Recap: The Black Dice and LCD Soundsystem at All Tomorrows’ Parties
Camber Sands, United Kingdom.
April 2-4, 2004
Colin James Nagy
Upon entering the off-season summer holiday resort in Rye, located in the southwest of England, things begin to strike you as a bit odd. It’s as if the collective hipsters of London, New York, Stockholm, Berlin and various other cities have overrun a small holiday compound aimed at middle class Britain. With rows and rows of private chalets, multiple stages, and more 50 acts in all, All Tomorrow’s parties is a utopia for the musically inclined—and not just limited to indie rock.
This years’ lineup was curated by Steven Malkmus, Sonic Youth and Foundation on the second, third and fourth days of April. The complete list of bands is far too numerous to mention, but on the electronic tip, LCD soundsystem and the Brooklyn’s Black Dice (both affiliated with DFA records) had exceptionally strong showings.
LCD soundsystem, known for a string of excellent 12’s, namely “Losing My Edge” “Beat Connection” and the recently released “Yeah” managed to translate the studio wizardry of Tim Goldsworthy and James Murphy (who heads the band) into an electric live act. Murphy’s stage presence was absolutely amazing, and to the delight of many enthusiasts of the vinyl releases, the band played some unreleased new material with a distinct punk edge.
The LCD release that could best sum up the vibe of the new songs is “Give it up,” a hybrid of straightforward punk, with synth noodlings and other electronic elements, which augment, but never overshadow. On top of Murphy’s charisma and vocal performance, the most noticeable element propelling the band on their tour was exceptional bass guitar from !!!/ Out Hud’s Nic Offer and drummer Pat Mahoney, a longtime friend of Murphy’s. It was a show-stealing performance on the last night of the event, and a served as an excellent preview of the band's forthcoming LP, rumored to be out sometime summer.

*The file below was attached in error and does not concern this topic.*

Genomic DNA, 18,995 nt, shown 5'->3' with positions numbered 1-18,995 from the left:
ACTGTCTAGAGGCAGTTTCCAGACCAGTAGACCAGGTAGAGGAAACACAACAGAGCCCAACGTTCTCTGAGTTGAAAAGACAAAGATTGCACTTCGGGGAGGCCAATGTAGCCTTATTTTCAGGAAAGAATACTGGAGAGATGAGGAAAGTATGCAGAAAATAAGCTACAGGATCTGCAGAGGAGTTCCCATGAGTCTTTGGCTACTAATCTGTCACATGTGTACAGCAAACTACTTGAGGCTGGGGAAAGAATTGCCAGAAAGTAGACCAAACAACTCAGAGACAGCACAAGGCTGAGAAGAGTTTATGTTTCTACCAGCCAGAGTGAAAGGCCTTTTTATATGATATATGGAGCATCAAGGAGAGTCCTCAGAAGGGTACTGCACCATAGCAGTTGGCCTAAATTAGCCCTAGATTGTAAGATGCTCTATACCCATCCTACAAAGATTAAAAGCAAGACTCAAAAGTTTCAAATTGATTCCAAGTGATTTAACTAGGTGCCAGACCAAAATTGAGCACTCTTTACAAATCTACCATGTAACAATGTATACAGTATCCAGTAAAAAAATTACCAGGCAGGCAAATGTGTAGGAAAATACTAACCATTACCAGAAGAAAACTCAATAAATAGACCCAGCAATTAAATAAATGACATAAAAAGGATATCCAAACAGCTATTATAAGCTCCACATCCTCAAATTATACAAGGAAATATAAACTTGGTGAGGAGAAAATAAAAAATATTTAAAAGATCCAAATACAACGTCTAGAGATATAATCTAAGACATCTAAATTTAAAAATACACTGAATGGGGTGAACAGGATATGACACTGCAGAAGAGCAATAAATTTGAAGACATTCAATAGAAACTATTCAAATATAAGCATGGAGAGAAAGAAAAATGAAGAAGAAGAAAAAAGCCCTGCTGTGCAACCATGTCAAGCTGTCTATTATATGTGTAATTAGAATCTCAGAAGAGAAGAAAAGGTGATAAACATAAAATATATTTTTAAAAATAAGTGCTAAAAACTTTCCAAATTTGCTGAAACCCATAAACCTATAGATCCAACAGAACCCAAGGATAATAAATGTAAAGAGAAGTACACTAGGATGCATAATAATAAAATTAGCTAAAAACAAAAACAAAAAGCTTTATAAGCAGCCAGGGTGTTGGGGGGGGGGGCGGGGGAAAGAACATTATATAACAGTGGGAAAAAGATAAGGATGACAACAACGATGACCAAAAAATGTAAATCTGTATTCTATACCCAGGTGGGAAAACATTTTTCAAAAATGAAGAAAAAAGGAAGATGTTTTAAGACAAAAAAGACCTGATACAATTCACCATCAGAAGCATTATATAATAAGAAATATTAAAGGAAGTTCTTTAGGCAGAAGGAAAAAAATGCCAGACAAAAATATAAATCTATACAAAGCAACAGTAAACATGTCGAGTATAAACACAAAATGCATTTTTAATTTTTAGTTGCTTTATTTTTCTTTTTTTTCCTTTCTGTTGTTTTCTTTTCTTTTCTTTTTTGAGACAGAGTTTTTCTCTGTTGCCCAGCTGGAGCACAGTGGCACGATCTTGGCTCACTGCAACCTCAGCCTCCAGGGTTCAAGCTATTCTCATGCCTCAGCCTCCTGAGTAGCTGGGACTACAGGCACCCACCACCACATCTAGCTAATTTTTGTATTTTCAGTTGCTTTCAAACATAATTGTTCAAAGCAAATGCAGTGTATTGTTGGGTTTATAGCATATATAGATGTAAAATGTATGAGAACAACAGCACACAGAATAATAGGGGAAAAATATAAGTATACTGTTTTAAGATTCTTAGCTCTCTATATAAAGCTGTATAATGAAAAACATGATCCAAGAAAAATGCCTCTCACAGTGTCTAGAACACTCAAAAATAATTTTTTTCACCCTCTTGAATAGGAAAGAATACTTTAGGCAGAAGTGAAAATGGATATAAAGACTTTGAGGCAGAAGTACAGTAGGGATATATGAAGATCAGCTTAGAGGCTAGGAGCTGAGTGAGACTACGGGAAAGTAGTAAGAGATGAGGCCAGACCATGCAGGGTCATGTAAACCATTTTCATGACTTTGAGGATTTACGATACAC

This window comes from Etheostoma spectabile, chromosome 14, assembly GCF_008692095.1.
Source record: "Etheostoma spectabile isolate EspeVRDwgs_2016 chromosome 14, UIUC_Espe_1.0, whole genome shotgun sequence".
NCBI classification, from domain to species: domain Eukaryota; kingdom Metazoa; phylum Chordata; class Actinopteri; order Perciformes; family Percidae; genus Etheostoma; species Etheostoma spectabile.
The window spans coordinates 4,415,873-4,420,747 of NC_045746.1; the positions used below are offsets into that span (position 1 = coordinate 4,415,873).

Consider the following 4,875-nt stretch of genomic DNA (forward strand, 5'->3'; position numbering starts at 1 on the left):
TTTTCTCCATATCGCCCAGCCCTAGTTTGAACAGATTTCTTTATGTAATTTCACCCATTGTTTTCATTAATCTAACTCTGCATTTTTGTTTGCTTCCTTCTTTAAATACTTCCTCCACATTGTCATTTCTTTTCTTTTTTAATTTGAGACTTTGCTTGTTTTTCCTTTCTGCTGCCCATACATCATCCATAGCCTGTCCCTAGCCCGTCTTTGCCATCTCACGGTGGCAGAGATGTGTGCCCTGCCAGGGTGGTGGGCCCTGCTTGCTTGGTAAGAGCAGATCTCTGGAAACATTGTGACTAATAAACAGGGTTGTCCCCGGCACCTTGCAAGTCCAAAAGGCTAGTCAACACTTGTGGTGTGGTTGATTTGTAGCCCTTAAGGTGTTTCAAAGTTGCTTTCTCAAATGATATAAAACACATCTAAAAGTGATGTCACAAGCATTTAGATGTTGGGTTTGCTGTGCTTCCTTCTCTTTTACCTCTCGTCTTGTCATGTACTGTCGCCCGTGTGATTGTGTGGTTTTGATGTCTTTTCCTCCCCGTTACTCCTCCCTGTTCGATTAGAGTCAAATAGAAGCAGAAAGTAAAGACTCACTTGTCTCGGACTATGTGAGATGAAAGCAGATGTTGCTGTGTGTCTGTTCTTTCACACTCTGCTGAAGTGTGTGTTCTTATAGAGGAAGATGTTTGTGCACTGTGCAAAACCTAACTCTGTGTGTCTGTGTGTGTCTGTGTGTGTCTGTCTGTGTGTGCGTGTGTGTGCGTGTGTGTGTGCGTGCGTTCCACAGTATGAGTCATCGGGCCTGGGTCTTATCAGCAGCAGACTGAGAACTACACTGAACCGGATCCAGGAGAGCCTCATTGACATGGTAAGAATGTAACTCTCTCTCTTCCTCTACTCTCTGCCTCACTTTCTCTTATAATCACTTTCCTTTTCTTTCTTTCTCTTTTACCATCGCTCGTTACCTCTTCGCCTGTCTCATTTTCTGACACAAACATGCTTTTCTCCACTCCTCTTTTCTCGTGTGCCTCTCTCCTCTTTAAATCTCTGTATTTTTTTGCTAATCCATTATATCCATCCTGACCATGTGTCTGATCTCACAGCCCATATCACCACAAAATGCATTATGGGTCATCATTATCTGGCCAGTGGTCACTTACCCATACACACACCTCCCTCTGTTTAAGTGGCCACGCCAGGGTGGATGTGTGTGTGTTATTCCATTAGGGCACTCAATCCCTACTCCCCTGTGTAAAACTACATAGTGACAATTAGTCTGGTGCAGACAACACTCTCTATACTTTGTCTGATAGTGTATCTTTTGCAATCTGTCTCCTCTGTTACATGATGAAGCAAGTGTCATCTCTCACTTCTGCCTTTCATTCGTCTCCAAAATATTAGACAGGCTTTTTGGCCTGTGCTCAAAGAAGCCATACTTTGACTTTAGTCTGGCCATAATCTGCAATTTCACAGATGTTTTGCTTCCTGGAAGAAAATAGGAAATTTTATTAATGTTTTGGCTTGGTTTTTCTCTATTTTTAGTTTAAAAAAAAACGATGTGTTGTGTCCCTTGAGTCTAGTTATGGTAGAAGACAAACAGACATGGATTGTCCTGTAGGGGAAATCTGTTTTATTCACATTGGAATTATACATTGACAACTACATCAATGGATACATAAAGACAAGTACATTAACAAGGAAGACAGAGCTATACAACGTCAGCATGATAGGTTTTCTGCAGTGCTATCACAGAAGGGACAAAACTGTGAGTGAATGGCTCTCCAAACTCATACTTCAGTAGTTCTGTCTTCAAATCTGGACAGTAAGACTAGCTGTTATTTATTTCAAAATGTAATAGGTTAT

This leads us to the other performance of note: The Black Dice. Without a doubt, they are at their best live. Though Beaches and Canyons (as well as other EP and 12’ releases) illustrate their abstract talent, it is through the sonic bombast of their live performances that their strength and cohesiveness can be clearly seen. Having recently lost their drummer, the band’s setup was comprised of two banks of samplers, effects and guitar. Sadly, the performance, at times resembling the walls of sound created by My Bloody Valentine in their heyday, were a bit too much for the largely indie rock crowd, it was a truly memorable performance-- one that even converted some nonbelievers into Dice devotees.
After all of this, the ride back into London through the lovely English countryside provided the necessary calm to get our collective heads straight and board a plane back to New York and everyday life, leaving behind this temporary musical utopian compound.